Kenya sees no big economic impact from attack, Eurobond 'on course'

NAIROBI Fri Sep 27, 2013 7:49am EDT

Kenya's President Uhuru Kenyatta, flanked by members of his cabinet, addresses the nation on the Westgate shopping mall attack in Nairobi September 24, 2013. REUTERS/Presidential Strategic Communications Unit/Handout via Reuters

Kenya's President Uhuru Kenyatta, flanked by members of his cabinet, addresses the nation on the Westgate shopping mall attack in Nairobi September 24, 2013.

Credit: Reuters/Presidential Strategic Communications Unit/Handout via Reuters

Related Topics

NAIROBI (Reuters) - Kenya does not see a significant impact on its economic growth from the attack by Islamist militants on a shopping mall, and it plans to go ahead with a debut Eurobond issue this financial year, the finance minister said on Friday.

The east African nation's growth target for 2013 remained at 5.5-6 percent, Henry Rotich said in a statement, adding that tourism was stable and would not suffer "long lasting effects" from the attack.

His assessment was at odds with the views of some analysts who predicted that while the weekend attack that killed at least 72 people would not hurt long-term investment, growth and fiscal revenues, especially from tourism, would be hit.

"We do not see any significant effect on the overall economic performance arising from the recent tragedy, and our growth objective for 2013 remains unchanged at around 5.5-6 percent," Rotich said.

Citing "buoyant" investor confidence, the minister said "our plan to issue a debut Sovereign Bond in the international market during this financial year remains on course".

Kenya's financial year ends in June.

Officials had said Kenya would sell the bond, worth up to $2 billion, before the end of this calendar year. But even before the attack claimed by Somali Islamist militant group al Shabaab, bankers had expected the issue to slip to early 2014.

They argued that as Kenya was a first-time borrower, the process would take longer than for more experienced issuers.

Plans for the country to sell an international bond have been delayed several times in the past since 2007, mainly due to political turmoil at home and financial crises abroad.

September has been an active month for emerging sovereign debt issuance as borrowers rushed to launch ahead of an expected withdrawal of U.S. monetary stimulus that did not materialize.

Debutante Armenia was among sovereign borrowers this month, along with Russia and Romania, while African sovereigns Rwanda, Nigeria and Tanzania launched dollar bonds earlier this year.

Analysts said that B1 rated Kenya, which borrowed $600 million via a syndicated loan last year, will press ahead with the Eurobond, as it seeks a pricing benchmark for future issues.

"There's every expectation that Kenya will now try to do a Eurobond simply because regular external issuance would make sense for an economy like Kenya and the syndicated loan would need to be refinanced," said Razia Khan, Africa analyst at Standard Chartered in London.

Apart from refinancing the syndicated loan, proceeds of Kenya's debut sovereign bond will also be used to fund construction of infrastructure projects, given new urgency by the discovery of oil in the northern part of the country.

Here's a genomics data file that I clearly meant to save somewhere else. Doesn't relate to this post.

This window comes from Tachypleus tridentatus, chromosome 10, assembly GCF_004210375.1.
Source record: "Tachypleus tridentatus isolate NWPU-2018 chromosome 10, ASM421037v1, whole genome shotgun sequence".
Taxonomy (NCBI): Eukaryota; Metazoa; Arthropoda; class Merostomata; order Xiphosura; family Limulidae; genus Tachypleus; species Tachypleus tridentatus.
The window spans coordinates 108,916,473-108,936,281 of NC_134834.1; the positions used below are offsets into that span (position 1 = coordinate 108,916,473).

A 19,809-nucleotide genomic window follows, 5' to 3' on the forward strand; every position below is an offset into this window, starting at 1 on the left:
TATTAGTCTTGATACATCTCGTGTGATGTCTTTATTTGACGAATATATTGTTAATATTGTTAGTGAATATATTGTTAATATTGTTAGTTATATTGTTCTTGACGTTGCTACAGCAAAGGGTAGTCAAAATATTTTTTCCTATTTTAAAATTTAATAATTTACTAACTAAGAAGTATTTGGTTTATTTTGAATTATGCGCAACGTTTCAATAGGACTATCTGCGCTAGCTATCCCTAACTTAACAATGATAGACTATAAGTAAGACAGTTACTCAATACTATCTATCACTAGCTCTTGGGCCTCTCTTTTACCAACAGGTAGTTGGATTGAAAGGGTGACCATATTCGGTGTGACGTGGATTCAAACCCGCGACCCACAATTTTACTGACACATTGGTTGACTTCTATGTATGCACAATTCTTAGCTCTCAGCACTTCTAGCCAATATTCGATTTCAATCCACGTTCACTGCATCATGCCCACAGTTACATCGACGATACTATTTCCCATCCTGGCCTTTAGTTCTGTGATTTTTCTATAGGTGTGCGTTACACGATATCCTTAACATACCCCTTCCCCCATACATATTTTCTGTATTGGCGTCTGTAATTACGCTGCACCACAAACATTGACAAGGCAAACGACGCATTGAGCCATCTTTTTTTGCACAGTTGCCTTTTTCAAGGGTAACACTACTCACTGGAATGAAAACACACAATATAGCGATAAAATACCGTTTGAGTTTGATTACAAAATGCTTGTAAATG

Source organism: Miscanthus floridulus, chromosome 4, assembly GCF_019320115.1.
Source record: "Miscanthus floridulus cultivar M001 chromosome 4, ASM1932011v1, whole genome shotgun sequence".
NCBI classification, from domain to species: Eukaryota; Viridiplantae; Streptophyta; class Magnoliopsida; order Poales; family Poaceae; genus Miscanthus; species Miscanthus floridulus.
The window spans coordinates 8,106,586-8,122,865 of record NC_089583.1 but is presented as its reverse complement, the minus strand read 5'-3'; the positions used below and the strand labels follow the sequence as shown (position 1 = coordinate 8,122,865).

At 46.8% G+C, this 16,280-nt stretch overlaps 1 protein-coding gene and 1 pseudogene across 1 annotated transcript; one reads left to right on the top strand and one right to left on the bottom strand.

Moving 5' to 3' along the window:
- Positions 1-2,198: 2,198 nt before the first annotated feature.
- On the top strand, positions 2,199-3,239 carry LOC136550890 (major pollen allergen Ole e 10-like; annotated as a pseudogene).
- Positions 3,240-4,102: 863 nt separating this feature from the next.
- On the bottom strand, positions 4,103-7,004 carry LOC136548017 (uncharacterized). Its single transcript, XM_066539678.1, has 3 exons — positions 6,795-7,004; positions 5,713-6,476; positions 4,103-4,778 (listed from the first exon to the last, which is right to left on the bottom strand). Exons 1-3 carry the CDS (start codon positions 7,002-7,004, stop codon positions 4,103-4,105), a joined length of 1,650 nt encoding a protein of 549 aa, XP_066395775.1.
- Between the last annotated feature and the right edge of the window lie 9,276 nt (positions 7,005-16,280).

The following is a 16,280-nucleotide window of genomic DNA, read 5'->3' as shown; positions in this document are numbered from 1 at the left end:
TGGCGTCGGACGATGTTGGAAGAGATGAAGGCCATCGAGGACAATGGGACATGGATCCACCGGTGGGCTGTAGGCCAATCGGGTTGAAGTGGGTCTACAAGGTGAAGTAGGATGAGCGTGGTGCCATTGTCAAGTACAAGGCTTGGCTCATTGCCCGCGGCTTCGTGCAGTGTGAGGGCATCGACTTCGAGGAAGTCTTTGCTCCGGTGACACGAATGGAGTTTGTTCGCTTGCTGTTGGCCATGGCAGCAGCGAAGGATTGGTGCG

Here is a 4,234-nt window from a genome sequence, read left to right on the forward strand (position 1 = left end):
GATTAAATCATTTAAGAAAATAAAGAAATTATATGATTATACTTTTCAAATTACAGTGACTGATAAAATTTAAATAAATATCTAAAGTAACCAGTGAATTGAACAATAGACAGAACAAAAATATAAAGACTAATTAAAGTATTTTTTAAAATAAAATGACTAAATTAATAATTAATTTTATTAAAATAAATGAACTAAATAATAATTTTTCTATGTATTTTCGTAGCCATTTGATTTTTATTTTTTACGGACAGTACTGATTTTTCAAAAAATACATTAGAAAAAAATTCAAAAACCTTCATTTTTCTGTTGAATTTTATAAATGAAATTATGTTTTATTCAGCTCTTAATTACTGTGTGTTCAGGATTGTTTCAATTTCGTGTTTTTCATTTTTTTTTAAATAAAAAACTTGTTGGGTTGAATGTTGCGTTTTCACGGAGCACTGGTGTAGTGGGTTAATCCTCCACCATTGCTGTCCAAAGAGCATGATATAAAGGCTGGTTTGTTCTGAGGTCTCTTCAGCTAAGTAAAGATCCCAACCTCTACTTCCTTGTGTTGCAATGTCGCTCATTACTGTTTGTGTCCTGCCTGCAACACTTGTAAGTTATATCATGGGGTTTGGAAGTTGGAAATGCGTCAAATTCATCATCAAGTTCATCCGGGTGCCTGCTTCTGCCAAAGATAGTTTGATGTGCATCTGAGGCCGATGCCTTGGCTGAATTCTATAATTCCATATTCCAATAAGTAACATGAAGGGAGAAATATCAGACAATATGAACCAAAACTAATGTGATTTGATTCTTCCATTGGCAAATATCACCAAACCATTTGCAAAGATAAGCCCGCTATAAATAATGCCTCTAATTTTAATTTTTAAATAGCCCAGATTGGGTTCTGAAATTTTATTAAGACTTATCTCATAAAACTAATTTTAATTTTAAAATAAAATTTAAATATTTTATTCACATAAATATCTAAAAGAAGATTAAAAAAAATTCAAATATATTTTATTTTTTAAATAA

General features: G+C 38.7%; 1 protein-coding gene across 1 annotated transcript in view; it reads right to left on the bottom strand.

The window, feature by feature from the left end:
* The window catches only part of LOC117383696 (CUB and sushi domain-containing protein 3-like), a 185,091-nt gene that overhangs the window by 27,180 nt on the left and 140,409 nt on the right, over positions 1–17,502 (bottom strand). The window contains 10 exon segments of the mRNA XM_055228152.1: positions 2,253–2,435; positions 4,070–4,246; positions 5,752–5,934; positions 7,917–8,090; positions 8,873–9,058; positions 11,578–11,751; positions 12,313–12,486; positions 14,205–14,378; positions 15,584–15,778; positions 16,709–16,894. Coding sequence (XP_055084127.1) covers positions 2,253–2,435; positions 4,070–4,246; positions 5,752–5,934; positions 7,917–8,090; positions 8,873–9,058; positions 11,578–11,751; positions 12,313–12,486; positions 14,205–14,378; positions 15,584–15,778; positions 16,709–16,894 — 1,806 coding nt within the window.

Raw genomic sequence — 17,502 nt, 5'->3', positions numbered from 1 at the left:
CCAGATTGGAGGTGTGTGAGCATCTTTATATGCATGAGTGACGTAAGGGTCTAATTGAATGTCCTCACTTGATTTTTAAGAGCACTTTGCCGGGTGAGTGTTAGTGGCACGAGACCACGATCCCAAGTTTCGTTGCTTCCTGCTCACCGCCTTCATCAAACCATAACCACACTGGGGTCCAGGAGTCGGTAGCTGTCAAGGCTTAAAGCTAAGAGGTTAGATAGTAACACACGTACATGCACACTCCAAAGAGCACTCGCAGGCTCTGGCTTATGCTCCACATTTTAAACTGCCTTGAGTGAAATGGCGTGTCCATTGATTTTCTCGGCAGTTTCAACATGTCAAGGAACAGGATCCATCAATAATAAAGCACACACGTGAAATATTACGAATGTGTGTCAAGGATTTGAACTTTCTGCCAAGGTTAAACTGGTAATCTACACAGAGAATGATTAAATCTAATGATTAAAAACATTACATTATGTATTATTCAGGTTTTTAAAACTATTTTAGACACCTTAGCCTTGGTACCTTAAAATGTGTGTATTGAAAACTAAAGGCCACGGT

STILL POSITIVE SENTIMENT

Although the bloody mall raised fears of further attacks by Islamist militants in the region, there were signs that investors remained positive about the economic prospects of east Africa's biggest economy.

The shilling gained 0.3 percent against the dollar this week to reach a nine-week high, reflecting generally sustained positive sentiment. This was boosted by the government sale of a 20 billion shillings ($229 million) infrastructure bond which attracted bids of 37.6 billion shillings.

Yields on government securities have been stable.

Rotich said Kenya's wholesale and retail businesses would feel some effect from the attack on the country's most modern shopping mall, Israeli-built Westgate, but this would not be enough to slow the wider economy.

However, in a briefing note issued on Thursday, ratings agency Moody's assessed the mall raid as "credit negative".

"We expect this high profile attack ... will adversely (affect) Kenya's growth and fiscal revenues, most directly through its effect on tourism, which accounts for 12.5 percent of GDP, 7.4 percent of investment and 11 percent of total employment," Moody's said.

But it added it saw no effect on foreign direct investment, the country's planned debut international bond, or multilateral donor financing for infrastructure projects.

Hotel operators said it was too early to tell just how badly future bookings might be affected in an industry which raked in $1 billion during the year ended June.

"In the leisure market we have received many more cancellations. Some meetings and conferences have been pushed forward," said Mahmud JanMohamed, the head of TPS Eastern Africa (TPSE.NR), which operates a chain of luxury hotels and lodges.

The number of cancellations, postponements and no-shows in his business amounted to 5 percent since the attack, he said, adding, "We are not in panic mode at the moment." ($1 = 87.4700 Kenyan shillings)

(Additional reporting by Tosin Sulaiman in Johannesburg; Editing by Pascal Fletcher, Ron Askew)

FILED UNDER: